Crypto Laundering: AML Regs Tighten
FinOps Report, June 27, 2018
QuantaVerse says that its artificial intelligence-based financial crime platform can collate customer data from transaction monitoring systems, know-your-customer databases, multiple lines of business, the deep web and other sources to generate red flags indicating suspicious activity.
Tech Disruptors: David McLaughlin, QuantaVerse
Philadelphia Business Journal, May 3, 2018
The AI-powered technology QuantaVerse has developed enables banks, corporations and other financial institutions to track down bad actors.
How the finance industry uses AI to mitigate fraud
Outside Insight, April 12, 2018
QuantaVerse is the first financial crime detecting platform with AI solutions that is purpose-built for identifying financial and other crimes through audit investigations.
Podcast: Malfeasance Prevention and Detection for Greater Profitability
Compliance Report, April 10, 2018
Fighting crime with AI? Sounds like a great sci-fi movie, but it’s a reality. QuantaVerse uses next-gen AI systems to help root out fraud and other financial malfeasance. You’ve heard the saying, ‘follow the money.’ But do you also know the breadth of positive changes that can happen in a society where financial fraud is eliminated?
How a Main Line company helps banks crack down on human traffickers
Technical.ly Philly, March 30, 2018
QuantaVerse, founded in 2014, combines data science with artificial intelligence in order to track and identify transactions by shady users: like money launderers, terrorist financiers or, as shown in a documentary released last week by The Economist, human traffickers.
How Artificial Intelligence Can Help Overcome Challenges in Correspondent Banking Relationships
ACAMS Today, March 20, 2018
Artificial intelligence-based systems, unlike TMS, can detect patterns of behavior, analyze the intent of those patterns and expose anomalous activities. For example, transactions that do not follow the usual frequency and directional patterns expected for a given type of account may not be flagged by a TMS, but would be identified with an effective AI solution.
How can banks be used to stop human trafficking?
The Economist, March 20, 2018
Human trafficking is devastating for the victims but low-risk for the criminals, whose activities are largely hidden from view. To disrupt it, law enforcement is turning to some unlikely new partners—banks.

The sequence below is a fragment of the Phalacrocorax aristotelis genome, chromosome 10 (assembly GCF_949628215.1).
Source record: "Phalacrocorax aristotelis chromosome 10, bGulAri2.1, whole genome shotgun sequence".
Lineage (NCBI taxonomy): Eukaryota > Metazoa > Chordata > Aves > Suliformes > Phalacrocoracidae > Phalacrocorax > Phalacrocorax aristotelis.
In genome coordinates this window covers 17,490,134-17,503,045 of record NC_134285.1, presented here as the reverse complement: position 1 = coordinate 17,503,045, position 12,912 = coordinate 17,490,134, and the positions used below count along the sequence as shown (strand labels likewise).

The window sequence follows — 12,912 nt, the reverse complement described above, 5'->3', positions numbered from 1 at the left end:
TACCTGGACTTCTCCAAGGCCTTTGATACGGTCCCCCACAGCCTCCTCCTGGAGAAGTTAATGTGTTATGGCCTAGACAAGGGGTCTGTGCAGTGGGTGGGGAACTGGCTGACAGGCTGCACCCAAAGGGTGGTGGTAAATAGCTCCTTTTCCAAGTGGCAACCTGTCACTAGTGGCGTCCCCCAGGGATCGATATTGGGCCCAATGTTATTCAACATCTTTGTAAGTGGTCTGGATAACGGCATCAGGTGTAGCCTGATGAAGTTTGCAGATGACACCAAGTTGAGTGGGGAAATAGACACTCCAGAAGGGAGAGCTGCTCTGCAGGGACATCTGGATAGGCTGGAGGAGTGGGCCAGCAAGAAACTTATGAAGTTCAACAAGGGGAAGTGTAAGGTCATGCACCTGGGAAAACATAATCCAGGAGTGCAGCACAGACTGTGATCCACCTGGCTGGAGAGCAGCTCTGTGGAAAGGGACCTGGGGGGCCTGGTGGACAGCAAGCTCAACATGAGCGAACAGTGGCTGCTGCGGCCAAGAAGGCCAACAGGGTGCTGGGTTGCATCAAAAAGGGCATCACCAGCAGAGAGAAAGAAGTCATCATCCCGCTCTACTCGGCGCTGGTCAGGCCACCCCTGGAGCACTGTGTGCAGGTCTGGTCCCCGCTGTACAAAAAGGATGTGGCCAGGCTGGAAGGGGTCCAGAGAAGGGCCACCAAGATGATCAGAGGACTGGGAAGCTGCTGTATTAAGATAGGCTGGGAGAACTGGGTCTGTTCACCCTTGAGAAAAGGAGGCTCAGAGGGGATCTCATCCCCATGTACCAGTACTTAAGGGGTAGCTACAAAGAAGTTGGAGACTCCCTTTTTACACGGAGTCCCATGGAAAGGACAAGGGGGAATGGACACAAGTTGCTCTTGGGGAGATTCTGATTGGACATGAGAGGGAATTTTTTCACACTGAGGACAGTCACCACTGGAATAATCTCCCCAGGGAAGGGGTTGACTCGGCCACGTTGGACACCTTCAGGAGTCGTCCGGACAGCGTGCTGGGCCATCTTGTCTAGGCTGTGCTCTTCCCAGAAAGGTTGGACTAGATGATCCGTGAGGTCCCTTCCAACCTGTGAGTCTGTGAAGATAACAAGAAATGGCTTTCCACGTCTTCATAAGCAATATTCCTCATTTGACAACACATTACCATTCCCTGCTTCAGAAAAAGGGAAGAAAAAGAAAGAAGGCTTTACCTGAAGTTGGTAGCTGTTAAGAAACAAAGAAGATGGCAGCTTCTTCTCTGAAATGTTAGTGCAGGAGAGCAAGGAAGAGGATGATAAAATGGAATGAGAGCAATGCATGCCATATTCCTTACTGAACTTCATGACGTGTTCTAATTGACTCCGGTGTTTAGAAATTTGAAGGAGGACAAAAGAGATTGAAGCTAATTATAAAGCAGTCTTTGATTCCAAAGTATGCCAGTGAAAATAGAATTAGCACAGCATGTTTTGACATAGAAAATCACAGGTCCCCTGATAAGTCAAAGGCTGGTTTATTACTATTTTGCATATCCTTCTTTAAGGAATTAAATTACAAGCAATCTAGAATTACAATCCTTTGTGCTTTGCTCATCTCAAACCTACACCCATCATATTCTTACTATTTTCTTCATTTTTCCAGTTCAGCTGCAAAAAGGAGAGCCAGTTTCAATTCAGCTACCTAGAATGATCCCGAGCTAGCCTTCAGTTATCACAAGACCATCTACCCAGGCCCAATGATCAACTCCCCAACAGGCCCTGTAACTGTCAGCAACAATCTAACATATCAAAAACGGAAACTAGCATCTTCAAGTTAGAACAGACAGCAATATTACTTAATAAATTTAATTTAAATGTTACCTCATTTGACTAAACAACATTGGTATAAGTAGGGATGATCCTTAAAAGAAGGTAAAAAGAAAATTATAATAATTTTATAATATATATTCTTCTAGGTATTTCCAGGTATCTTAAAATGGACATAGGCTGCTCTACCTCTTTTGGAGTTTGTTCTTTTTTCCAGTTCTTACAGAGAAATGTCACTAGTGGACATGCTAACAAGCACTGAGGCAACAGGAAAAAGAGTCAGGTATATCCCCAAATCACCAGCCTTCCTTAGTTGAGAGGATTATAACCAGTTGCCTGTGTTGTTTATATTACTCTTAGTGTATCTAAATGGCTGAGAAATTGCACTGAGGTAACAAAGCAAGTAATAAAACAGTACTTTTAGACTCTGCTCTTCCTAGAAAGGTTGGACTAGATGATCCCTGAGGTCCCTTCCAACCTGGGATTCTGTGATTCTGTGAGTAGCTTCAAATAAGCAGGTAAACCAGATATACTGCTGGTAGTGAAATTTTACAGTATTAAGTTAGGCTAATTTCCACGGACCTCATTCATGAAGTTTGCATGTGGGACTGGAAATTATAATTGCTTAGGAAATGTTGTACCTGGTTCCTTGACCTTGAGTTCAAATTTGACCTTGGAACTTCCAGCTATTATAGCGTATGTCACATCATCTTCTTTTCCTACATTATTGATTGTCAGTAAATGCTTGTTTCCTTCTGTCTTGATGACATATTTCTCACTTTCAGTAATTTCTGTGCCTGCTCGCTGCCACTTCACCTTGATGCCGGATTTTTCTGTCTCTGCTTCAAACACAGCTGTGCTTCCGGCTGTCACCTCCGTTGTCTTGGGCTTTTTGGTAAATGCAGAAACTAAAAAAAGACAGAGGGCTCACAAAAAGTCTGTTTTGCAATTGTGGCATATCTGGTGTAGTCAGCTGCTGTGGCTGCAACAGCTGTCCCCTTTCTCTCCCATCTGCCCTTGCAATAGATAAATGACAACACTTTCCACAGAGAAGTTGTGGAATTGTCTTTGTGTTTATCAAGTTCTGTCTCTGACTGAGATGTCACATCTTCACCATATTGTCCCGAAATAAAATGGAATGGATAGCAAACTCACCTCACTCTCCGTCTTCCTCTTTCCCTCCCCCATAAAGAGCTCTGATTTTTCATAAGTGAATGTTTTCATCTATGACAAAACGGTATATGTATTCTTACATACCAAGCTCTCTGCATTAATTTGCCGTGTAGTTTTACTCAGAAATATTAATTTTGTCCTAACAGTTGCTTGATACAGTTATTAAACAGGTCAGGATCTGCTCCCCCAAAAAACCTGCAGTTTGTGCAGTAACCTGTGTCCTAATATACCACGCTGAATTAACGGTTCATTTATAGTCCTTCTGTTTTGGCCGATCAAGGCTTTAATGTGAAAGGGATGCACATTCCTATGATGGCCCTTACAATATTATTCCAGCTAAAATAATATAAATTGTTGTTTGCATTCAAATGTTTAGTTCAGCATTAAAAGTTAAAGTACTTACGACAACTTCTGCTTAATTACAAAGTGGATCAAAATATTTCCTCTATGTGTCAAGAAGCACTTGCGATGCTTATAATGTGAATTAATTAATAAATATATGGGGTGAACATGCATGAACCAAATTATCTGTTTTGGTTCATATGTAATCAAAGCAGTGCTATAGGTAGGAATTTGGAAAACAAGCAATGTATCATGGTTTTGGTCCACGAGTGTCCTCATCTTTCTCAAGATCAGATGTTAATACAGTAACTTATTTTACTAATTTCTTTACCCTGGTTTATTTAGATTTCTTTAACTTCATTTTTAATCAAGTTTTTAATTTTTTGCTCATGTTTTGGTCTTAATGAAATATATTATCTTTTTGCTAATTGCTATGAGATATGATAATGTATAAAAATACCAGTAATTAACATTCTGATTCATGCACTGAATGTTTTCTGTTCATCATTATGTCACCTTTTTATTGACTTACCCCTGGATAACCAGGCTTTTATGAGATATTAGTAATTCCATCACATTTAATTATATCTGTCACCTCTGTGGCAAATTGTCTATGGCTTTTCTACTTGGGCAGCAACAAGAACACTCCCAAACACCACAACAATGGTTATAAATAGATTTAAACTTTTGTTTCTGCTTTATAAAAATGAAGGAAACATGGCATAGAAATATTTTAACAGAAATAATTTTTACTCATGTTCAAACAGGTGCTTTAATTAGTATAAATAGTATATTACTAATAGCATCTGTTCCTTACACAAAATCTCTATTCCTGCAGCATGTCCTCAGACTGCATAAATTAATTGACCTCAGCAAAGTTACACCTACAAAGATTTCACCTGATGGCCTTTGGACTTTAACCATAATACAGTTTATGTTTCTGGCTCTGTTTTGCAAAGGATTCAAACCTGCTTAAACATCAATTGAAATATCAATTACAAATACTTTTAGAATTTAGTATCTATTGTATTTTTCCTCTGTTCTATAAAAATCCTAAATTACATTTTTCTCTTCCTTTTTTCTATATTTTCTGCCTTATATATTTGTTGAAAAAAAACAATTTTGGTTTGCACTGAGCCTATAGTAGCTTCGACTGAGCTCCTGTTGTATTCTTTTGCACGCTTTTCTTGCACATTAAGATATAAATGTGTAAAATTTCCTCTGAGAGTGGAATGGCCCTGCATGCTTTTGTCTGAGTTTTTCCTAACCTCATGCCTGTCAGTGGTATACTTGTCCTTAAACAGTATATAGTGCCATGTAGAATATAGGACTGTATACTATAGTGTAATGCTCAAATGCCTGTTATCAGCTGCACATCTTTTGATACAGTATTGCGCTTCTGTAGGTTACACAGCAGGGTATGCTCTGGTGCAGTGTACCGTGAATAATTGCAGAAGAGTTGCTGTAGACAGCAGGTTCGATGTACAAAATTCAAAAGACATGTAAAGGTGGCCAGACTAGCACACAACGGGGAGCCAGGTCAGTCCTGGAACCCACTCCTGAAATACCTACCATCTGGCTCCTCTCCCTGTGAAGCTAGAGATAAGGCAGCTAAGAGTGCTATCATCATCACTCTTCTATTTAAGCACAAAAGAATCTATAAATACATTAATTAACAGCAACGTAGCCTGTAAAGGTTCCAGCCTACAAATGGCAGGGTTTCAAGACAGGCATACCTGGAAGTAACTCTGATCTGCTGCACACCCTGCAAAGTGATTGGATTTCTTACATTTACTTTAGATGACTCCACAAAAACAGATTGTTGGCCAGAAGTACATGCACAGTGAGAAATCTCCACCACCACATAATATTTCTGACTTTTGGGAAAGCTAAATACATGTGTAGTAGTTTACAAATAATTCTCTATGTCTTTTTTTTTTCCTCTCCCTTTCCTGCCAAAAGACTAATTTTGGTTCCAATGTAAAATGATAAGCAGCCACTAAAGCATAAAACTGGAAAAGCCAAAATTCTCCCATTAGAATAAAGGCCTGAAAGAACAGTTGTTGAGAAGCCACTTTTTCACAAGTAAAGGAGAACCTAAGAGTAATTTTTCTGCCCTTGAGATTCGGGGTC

AI as new tool in banks’ crime-fighting bag?
American Banker, March 12, 2018
Other providers of AI-driven AML software include Zest, Merlon Intelligence, QuantaVerse and Attivio. In February, Nice Actimize released a new version of its AML software that has a machine learning component that does anomaly detection and clustering.
QuantaVerse Prospers from Increased Adoption of Artificial Intelligence
Financial IT, February 21, 2018
QuantaVerse, the first in the market with artificial intelligence (AI) solutions purpose-built for identifying financial crimes, finished 2017 strong as adoption of AI and machine learning to identify suspicious financial activity continues to accelerate.
Fixing AML: Can New Technology Help Address the De-risking Dilemma?
Center for Global Development, February 19, 2018
David McLaughlin, CEO of QuantaVerse, describes a situation in which one of his company’s programs flagged a transaction between a computer manufacturer and a casino. While casinos are major purchasers of IT equipment, the machine learning program saw that the money was flowing from the manufacturer to the casino, not the other way around. Because the algorithm had never seen this before, it flagged the transaction for further investigation, whereupon suspicious activities were discovered.
Using AI to Fight Crime: The Terrorism, Trafficking And Money Laundering Links
Forbes, January 11, 2018
“Financial institutions can now expand into regions that were once considered to be too fraught with corruption to service, confident that their tools can “identify the types of transactions that clients involved in criminal activity are using to move money around,” QuantaVerse founder David McLaughlin said.”
Your Money Helps Fight Crime: Using AI To Fight Terrorism, Trafficking And Money Laundering
Forbes, January 9, 2018